Augusta Players Artistic Director Richard Justice understands why the company has been hesitant to stage West Side Story.
The musical, which retells Shakespeare's Romeo and Juliet against a gang-riddled New York City backdrop, features a large cast, a symphonic score and physically demanding dance numbers. It requires actors who can sing, singers who can dance and dancers that can do all three.
That is why Mr. Justice felt it was appropriate to open the Players' 60th anniversary season with the difficult show.
"It's the full package," Mr. Justice said. "It's the classic music that (Leonard) Bernstein wrote. It's the classic story - Romeo and Juliet - and it's Jerome Robbins' classic concept of telling this dramatic story through movement. It appeals to all the senses. It's a perfect storm."
At the eye of that storm is the story of Tony and Maria, two young lovers with ties to rival street gangs. While Romeo and Juliet were the unmistakable centerpiece of the Shakespearian source material, Emily Hobbs, who plays Maria in the Players production, sees her role differently.
"I really consider this an ensemble piece," she said. "It isn't just about these two main characters. There are so many other people involved that it becomes something more than just Tony and Maria."
After watching the movie and productions mounted by the Augusta Opera and a California company, Mr. Justice discovered that the music, dance and story really drive every production.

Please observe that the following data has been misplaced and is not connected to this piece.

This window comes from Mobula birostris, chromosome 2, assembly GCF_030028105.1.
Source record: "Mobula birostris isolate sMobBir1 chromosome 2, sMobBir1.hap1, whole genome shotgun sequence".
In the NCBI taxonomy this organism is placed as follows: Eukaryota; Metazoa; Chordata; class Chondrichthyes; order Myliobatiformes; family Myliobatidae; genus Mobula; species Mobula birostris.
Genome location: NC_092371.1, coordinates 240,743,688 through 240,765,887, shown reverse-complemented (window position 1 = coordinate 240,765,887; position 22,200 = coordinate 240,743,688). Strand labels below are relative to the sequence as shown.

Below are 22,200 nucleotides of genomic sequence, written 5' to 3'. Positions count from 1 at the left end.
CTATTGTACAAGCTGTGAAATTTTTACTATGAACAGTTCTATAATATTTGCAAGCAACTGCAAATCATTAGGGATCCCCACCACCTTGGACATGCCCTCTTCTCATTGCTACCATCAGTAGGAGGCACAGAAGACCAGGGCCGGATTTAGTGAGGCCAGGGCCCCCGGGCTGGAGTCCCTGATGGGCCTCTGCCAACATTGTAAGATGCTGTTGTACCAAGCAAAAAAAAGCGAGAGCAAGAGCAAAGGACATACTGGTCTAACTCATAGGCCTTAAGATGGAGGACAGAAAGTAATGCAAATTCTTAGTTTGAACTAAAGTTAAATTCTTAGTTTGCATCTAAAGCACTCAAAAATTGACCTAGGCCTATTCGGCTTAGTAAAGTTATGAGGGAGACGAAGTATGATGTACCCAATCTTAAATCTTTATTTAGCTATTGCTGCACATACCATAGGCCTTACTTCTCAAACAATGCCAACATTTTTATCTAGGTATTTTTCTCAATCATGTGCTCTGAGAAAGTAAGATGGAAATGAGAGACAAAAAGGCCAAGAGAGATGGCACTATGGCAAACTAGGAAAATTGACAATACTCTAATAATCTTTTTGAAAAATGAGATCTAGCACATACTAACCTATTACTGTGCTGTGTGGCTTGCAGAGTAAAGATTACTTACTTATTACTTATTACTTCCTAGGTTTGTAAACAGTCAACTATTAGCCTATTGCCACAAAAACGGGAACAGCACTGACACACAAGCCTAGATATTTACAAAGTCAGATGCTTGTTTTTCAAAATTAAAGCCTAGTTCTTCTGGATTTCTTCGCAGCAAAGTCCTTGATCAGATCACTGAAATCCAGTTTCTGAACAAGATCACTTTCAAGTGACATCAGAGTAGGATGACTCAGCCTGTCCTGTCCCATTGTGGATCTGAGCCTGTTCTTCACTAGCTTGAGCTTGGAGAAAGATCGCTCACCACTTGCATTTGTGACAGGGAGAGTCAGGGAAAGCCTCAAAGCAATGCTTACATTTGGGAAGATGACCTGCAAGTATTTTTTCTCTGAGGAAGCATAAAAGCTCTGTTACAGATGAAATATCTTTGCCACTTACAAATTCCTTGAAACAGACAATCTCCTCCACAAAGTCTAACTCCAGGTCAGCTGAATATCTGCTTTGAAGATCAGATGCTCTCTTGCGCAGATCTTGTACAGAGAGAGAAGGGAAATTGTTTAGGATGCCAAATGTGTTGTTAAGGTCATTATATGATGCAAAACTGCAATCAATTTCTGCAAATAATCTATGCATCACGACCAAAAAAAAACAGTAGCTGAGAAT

"There might be some slight variances, but this show really does dictate what you do," he said.
"There are no hidden elements. You just have to know, going in, that doing this means doing a lot."
Although the show has become familiar to both film and theater audiences, Ms. Hobbs said she is most excited by the prospect of introducing it to an audience unfamiliar with the musical.
"I teach middle school and my kids had no idea what this show was or what it was about," she said.
"So I'm excited about them coming to see it and taking away these ideas and issues of the differences between people."
Keith Manasco, who plays Tony, said the essence of the piece is delivering a palpable sense of exuberance on stage.
"This is a show that should make people gasp," he said. "It's about putting as much emotion and energy on stage as possible. Energy and rhythm - that's what this show is about."
Reach Steven Uhles at (706) 823-3626 or firstname.lastname@example.org.
If you go
WHAT: West Side Story, presented by the Augusta Players
WHEN: 8 p.m. Friday-Saturday; 3 p.m. Sunday
WHERE: The Imperial Theatre, 745 Broad St.
COST: $12-$40. Call 826-4707.
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